e. Now when you reach the Destination step in the Copy Wizard, select Azure SQL DB as the sink and here is where we'll use a very simple script to update the existing rows in the target table BEFORE writing new ones. Under "Repeatability" select "custom script" and there is where I entered this to set all existing rows to "old" ... That will get executed first:
$$Text.Format('update stagingtable set isold=1')
And in the JSON for your pipeline to set that value manually, just look for the key "sqlWriterCleanupScript".
So for ADF natively, you can use these sorts of SQL commands at data capture and before data write to perform your ETL using the graphical Copy Data Wizard. You can get much more advanced than that if you use Hadoop with Hive queries or SQL Server stored procedures in more complex pipelines. Here are 2 good links with more detail on those ADF pipeline activities ... These activities open up huge opportunities for complex ELT where you are landing data in staging and transforming in the appropriate execution engine:
3. Lastly, you may want to perform more advanced data transformations, aggregations, mining, machine learning, etc. For that, I like to use another fully managed PaaS service called Azure Machine Learning or AML. With AML, you can build the intelligent parts of the ETL in a very nice fully-hosted browser-based UI and the orchestrate those ETL processes via scheduled ADF pipelines.
Here is an example:
a. In the Azure ML Studio (https://studio.azureml.net), let's use the sample under Experiments | Samples called "Sample 8: Apply SQL transformation". This is a good starting point for using AML for SQL transformation in an ETL workflow.
What I've also tried to demonstrate in that example screenshot above is that you write SQLlite code for the SQL Transform and there are also a number of very good out-of-the-box Data Transformation available to you as a data engineer / developer in AML. Also notice that you get very nice Web-based design environment for your experiments, similar to SSIS in Visual Studio.
b. If you want to do something more complex, like train a machine learning algorithm and use the trained model in your ETL to score data such as in scenarios for sentiment analysis or fraud detection, then you build separate experiments in the same AML environment and also call those from ADF. This is an example that I did to simple estimate the cost of a product based on existing labeled data using the out-of-the-box Linear Regression algorithm in AML. I am a data dude, not a data scientist. So you should get the idea of how easy this is in AML!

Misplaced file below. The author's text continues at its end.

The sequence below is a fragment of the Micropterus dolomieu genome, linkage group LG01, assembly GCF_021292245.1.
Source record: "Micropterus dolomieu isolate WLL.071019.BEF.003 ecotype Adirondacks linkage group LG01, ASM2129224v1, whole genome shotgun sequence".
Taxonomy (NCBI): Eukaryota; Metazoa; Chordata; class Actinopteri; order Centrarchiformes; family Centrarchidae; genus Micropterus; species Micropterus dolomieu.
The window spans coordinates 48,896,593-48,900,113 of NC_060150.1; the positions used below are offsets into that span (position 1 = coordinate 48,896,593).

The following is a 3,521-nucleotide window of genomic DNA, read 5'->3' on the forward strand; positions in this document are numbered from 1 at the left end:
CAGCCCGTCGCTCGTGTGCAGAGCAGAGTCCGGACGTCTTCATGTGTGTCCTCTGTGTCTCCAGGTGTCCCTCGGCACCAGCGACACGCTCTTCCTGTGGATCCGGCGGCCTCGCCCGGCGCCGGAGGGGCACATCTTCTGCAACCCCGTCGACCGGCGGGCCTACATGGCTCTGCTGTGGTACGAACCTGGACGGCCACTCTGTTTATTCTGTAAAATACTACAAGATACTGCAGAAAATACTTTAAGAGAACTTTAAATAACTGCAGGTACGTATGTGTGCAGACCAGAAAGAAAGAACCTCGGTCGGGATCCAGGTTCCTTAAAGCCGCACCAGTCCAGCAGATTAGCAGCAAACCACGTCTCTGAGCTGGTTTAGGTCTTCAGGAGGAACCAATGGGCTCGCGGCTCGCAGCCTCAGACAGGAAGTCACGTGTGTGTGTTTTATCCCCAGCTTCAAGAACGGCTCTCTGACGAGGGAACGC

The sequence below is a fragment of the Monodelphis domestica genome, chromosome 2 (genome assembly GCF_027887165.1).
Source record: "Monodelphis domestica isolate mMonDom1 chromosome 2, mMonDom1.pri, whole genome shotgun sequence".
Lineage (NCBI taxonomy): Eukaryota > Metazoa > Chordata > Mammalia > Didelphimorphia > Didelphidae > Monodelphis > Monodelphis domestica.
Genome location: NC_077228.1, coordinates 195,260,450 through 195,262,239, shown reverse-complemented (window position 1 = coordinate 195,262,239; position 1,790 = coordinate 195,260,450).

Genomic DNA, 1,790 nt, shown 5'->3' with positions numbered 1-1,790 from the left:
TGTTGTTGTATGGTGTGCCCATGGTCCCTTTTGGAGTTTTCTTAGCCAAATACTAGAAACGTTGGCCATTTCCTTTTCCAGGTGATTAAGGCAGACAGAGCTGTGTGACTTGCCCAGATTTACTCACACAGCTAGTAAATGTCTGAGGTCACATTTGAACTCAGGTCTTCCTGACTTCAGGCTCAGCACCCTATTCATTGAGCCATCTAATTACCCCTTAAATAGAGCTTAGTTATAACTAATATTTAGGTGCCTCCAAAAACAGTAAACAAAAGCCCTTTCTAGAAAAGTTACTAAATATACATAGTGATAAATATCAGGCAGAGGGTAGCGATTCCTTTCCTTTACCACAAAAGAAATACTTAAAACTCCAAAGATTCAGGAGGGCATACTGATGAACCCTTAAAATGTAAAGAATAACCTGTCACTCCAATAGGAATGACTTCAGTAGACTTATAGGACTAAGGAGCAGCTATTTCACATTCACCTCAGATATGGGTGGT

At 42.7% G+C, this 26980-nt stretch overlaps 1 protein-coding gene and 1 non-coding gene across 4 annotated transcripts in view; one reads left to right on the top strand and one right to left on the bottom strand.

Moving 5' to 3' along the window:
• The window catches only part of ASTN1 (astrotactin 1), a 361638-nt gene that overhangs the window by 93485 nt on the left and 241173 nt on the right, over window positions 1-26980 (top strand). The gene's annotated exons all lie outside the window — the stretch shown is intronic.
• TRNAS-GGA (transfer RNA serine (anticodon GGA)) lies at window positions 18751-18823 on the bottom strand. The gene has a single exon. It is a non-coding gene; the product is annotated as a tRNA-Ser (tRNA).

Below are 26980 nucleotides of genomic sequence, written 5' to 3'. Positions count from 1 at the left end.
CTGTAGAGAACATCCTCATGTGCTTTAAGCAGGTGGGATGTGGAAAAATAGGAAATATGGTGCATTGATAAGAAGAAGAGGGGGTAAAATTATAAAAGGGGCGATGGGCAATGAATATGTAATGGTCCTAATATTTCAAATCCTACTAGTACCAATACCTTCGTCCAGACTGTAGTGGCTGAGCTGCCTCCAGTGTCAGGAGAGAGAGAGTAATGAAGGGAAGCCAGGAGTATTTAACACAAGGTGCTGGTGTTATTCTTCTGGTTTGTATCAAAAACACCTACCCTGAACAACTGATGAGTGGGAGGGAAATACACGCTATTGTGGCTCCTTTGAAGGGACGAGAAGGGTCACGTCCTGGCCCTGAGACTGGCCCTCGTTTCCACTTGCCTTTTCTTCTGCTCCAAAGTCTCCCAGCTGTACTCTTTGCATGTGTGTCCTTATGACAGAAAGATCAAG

c. I took the SQL Transformation sample above and added an output step to load the transformed data into an Azure SQL DB. This way, all I have to do is call this Transform from ADF and the data will get loaded without needing inputs or outputs in my ADF pipeline. In fact, when I test this experiment from the design environment, I can move & transform data using the Input and Output steps just like when you are in Visual Studio writing an SSIS package.
d. What I've shown above is the developer environment in Azure ML Studio where you create and test your experiments. In order to operationalize this for an ETL pipeline to be called by ADF, you need to turn that into a Web Service. Click the "Set up Web Service" button at the bottom of Azure ML Studio. This will generate code to expose your transformations as a Web Service. In the case of the SQL Transform above for ETL purposes, you do not the Input or Output Web Service steps, so just remove those. We're going to grab data within the AML service and load data all in the same service.
Here is a more in-depth tutorial on turning experiments into production-ready services. There you can also learn more about where those Web Services live and how to manage them post-deployment.
e. In ADF, build a pipeline from your Data Factory and select "Author and deploy". You'll need to build a Linked Service to the AML batch service for your AML SQL Transform. Here is mine as an example ... Note that at this point in authoring ADF pipelines, we are working in JSON within the Azure Portal:
To get the API Key and endpoint for your ML Service, go to Azure ML Studio and click the Web Services global icon on the left-hand panel. Find the service that you generated and there you will see the API Key and URL to sue for the batch endpoint:
f. Follow these directions here on details for building out the rest of an ML pipeline in ADF. Here is the JSON for my ETL activity call to AML in my ADF pipeline. Note that it is calling my AzureMLLinkedService above in order to reach the ETL endpoint in ML:
"description": "My demo ETL Pipeline",